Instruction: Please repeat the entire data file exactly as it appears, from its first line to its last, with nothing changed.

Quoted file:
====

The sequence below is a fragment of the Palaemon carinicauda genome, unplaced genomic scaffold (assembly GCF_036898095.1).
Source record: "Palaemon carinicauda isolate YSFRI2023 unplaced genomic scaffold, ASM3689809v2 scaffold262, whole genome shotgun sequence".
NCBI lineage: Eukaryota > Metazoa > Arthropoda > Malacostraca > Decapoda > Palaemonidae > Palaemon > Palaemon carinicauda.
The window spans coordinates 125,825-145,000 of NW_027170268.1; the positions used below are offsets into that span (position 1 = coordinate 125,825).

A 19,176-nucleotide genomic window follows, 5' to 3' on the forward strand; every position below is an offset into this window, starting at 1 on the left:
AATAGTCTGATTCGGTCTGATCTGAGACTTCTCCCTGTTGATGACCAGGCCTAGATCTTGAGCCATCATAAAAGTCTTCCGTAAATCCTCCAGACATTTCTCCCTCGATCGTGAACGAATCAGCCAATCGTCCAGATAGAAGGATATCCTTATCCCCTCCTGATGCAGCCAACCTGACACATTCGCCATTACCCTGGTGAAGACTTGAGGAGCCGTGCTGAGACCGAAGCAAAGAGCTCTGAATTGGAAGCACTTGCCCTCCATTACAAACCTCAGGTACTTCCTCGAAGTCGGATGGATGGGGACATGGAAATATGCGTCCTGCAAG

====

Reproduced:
The sequence below is a fragment of the Palaemon carinicauda genome, unplaced genomic scaffold (assembly GCF_036898095.1).
Source record: "Palaemon carinicauda isolate YSFRI2023 unplaced genomic scaffold, ASM3689809v2 scaffold262, whole genome shotgun sequence".
NCBI lineage: Eukaryota > Metazoa > Arthropoda > Malacostraca > Decapoda > Palaemonidae > Palaemon > Palaemon carinicauda.
The window spans coordinates 125,825-145,000 of NW_027170268.1; the positions used below are offsets into that span (position 1 = coordinate 125,825).

A 19,176-nucleotide genomic window follows, 5' to 3' on the forward strand; every position below is an offset into this window, starting at 1 on the left:
AATAGTCTGATTCGGTCTGATCTGAGACTTCTCCCTGTTGATGACCAGGCCTAGATCTTGAGCCATCATAAAAGTCTTCCGTAAATCCTCCAGACATTTCTCCCTCGATCGTGAACGAATCAGCCAATCGTCCAGATAGAAGGATATCCTTATCCCCTCCTGATGCAGCCAACCTGACACATTCGCCATTACCCTGGTGAAGACTTGAGGAGCCGTGCTGAGACCGAAGCAAAGAGCTCTGAATTGGAAGCACTTGCCCTCCATTACAAACCTCAGGTACTTCCTCGAAGTCGGATGGATGGGGACATGGAAATATGCGTCCTGCAAG